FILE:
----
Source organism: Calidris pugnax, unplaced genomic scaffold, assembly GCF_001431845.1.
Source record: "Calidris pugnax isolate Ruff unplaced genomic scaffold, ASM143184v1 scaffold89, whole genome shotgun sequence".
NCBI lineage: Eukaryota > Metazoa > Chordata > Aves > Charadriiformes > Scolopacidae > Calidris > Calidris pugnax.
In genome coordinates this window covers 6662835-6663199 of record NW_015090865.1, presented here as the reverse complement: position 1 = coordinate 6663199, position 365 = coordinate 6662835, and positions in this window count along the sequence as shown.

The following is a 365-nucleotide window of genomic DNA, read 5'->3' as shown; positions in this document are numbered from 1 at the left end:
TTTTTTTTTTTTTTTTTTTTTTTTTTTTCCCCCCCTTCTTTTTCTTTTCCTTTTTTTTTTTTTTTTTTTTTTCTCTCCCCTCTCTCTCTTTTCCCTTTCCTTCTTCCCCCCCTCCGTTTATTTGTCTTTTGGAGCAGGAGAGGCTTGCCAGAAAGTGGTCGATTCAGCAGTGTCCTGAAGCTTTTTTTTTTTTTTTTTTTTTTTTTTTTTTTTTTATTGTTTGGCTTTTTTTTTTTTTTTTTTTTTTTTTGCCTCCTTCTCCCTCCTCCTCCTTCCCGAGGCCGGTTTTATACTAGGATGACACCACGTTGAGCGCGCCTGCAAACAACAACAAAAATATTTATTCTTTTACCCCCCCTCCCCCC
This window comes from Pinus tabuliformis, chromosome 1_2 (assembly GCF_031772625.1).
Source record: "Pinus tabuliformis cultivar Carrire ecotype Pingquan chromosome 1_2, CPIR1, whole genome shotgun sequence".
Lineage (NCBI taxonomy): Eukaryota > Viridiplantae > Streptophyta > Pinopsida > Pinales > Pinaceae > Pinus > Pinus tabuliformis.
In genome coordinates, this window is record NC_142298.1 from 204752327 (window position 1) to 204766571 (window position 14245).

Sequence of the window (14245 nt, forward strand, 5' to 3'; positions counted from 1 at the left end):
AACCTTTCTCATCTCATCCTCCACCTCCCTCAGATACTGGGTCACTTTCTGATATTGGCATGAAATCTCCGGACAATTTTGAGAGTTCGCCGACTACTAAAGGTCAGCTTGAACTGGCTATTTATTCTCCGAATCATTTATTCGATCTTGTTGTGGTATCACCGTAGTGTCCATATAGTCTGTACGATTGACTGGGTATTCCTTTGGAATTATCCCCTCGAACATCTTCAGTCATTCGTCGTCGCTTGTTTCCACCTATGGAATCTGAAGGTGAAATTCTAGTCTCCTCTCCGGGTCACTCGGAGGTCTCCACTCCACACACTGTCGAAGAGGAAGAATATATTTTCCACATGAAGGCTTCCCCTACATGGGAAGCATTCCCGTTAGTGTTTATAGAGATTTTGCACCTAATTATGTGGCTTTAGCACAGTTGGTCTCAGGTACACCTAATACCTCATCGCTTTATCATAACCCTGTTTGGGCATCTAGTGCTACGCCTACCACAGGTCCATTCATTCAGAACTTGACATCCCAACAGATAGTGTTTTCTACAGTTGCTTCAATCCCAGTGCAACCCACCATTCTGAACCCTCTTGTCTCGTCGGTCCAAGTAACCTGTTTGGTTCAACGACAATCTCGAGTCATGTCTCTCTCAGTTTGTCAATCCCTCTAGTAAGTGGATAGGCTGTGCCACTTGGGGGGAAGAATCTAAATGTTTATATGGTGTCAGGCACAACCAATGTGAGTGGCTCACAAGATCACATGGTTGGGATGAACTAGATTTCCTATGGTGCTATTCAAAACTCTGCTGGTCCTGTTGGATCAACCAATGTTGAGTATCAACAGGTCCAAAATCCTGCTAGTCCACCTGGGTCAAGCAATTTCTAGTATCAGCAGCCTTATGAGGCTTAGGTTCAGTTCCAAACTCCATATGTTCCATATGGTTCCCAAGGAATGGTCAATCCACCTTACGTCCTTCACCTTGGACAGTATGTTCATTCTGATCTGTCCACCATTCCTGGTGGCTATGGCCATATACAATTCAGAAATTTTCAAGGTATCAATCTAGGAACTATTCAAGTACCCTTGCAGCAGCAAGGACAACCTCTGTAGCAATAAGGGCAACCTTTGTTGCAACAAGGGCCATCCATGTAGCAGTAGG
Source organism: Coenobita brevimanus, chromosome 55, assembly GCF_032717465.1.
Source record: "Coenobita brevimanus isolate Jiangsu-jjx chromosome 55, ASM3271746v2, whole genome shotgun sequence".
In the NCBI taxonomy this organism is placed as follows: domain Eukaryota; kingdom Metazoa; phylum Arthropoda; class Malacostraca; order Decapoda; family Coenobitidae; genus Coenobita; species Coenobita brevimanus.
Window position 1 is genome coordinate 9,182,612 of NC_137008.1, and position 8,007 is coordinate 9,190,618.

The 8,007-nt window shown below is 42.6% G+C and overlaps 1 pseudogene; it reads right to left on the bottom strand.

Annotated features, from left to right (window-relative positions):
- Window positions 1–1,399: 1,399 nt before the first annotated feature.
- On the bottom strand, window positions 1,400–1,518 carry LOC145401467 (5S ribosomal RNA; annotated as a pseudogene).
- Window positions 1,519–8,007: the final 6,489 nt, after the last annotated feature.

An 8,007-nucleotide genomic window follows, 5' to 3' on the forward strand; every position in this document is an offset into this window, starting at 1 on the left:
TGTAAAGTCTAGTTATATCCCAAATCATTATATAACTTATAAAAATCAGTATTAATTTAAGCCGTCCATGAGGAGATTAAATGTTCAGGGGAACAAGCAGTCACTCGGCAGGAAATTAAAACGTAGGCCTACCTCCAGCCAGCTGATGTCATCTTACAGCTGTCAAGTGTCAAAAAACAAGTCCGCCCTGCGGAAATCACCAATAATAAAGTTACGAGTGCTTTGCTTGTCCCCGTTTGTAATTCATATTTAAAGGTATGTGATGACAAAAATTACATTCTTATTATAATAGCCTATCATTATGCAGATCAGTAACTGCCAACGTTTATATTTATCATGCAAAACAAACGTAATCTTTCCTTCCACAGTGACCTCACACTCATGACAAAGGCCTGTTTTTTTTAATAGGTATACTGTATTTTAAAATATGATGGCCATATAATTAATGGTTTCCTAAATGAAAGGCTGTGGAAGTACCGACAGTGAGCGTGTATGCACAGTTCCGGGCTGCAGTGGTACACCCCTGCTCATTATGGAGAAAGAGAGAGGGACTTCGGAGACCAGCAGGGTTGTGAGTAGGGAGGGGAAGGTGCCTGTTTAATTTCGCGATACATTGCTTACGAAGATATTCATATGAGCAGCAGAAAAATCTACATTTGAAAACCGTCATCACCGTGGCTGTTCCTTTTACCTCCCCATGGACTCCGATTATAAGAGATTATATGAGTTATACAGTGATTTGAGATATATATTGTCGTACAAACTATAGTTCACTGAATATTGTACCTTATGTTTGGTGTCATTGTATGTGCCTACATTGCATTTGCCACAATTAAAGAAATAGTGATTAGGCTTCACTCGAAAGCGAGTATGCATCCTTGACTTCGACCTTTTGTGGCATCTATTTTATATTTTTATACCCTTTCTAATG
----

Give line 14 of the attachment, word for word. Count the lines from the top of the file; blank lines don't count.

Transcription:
Source record: "Coenobita brevimanus isolate Jiangsu-jjx chromosome 55, ASM3271746v2, whole genome shotgun sequence".